Beth, shaken from her rare dressing down from John, looks for Rip in the bunkhouse, but instead she catches the eye of her one-time sort of flame, the sweaty but nonetheless sensitive and sensual troubadour Walker. Beth asks Walker to play her a sad song, so, in a development that will surely have no repercussions for anyone involved, the two of them retreat to a barn and share an out-of-left-field intimate musical moment. Beth allows herself to briefly drop her Nietzschean mask and get uncomfortably vulnerable in Walker’s strumming presence. She’s very much feeling the music as he sings to her, physically quivering with emotion. It’s not the Beth we’re used to.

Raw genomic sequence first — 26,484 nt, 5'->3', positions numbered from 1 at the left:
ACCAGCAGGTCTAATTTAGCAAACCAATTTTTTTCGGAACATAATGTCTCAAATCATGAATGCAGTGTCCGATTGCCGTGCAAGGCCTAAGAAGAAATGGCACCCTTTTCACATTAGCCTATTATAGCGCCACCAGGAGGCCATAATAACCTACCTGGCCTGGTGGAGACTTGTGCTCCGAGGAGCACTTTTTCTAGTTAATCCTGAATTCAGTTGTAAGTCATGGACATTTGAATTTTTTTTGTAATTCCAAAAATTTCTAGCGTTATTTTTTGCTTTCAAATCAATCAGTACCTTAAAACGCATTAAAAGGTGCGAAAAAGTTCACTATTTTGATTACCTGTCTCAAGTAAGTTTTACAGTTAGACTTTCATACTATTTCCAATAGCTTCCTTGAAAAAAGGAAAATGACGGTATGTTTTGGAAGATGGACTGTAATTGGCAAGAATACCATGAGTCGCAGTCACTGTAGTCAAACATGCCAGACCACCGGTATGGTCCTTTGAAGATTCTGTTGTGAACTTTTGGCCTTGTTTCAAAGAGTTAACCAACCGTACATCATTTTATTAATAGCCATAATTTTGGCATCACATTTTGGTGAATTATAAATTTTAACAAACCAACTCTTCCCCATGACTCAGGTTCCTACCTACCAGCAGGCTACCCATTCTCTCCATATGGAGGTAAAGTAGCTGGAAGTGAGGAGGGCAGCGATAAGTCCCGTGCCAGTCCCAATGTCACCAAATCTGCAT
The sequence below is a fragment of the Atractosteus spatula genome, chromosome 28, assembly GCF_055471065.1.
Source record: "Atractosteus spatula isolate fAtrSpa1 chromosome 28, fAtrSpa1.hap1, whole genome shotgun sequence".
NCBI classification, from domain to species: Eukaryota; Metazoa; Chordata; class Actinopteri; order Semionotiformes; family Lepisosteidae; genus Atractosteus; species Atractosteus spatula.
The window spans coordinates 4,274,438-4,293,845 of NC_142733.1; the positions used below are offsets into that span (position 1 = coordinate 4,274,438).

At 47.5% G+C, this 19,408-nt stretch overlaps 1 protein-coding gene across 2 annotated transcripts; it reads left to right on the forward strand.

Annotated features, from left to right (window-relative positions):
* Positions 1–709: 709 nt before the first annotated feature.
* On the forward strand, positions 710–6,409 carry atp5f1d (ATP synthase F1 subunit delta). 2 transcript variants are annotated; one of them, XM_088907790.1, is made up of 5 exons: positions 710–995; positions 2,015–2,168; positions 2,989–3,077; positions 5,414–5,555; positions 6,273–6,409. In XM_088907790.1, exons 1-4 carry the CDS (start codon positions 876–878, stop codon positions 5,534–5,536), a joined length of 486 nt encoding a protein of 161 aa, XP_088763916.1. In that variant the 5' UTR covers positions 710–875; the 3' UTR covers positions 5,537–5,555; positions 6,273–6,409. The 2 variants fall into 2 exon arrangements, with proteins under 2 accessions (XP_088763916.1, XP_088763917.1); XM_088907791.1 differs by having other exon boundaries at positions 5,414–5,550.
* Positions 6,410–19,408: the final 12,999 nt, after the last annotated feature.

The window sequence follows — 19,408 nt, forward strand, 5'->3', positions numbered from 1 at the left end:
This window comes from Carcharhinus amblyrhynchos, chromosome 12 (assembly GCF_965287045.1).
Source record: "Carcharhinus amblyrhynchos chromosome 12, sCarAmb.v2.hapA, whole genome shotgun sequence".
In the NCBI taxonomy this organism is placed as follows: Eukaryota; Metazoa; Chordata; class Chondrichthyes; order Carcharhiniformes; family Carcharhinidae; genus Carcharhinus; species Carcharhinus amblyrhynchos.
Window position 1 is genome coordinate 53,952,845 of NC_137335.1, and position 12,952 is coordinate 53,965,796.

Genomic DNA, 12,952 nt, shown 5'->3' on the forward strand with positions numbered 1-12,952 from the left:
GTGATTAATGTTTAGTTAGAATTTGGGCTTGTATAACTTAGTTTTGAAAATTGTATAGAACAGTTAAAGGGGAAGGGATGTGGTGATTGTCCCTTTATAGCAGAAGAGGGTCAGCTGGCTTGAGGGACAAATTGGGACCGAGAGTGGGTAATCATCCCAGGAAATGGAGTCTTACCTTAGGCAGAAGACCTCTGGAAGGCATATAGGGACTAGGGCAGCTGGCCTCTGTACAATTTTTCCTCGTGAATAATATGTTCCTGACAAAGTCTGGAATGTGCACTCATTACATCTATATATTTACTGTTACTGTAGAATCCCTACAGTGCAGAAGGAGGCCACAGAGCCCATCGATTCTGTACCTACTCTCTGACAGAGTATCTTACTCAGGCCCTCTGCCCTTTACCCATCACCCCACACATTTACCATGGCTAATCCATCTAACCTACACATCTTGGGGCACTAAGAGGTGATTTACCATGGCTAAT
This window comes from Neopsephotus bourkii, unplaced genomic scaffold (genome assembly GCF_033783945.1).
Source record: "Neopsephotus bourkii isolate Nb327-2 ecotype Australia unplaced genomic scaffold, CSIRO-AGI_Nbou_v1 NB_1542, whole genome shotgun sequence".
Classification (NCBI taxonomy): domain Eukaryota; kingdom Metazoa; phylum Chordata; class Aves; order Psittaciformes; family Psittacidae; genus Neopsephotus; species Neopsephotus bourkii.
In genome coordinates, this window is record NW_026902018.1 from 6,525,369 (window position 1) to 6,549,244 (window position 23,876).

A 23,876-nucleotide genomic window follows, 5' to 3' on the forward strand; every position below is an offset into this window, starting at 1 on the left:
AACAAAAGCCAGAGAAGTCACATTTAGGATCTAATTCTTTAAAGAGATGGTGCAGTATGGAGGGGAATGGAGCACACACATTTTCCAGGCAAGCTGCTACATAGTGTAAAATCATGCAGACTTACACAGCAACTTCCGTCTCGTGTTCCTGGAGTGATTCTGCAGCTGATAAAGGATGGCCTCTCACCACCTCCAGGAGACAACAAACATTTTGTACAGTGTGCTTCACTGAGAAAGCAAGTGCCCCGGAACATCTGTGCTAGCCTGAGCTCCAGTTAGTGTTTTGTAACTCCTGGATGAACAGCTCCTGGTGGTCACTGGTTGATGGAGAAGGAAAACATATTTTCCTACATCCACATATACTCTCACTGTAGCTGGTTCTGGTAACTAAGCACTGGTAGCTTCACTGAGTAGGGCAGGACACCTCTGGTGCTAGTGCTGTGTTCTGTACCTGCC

Rip (of course!) walks outside looking for his lady love and spies a context-less version of Beth and Walker vibing hard alone in the dark. Neither Walker nor Beth seem to notice Rip, nor the quiet heartbreak that blooms over his bluff, soulful face.

Walker has made cheating death a part-time job during his time on the show, and I applaud his unwillingness to even consider not doing the most dangerous possible thing at all times—that is to say, not making Rip want to throw him off the side of a mountain into a pit of bodies.

“YOLO,” croons Walker, soulfully, deep into the night.

Alex Siquig lives in Baltimore, drinks MD 20/20, and writes about things like Game of Thrones, the Willennium, and the life of Doug Funnie.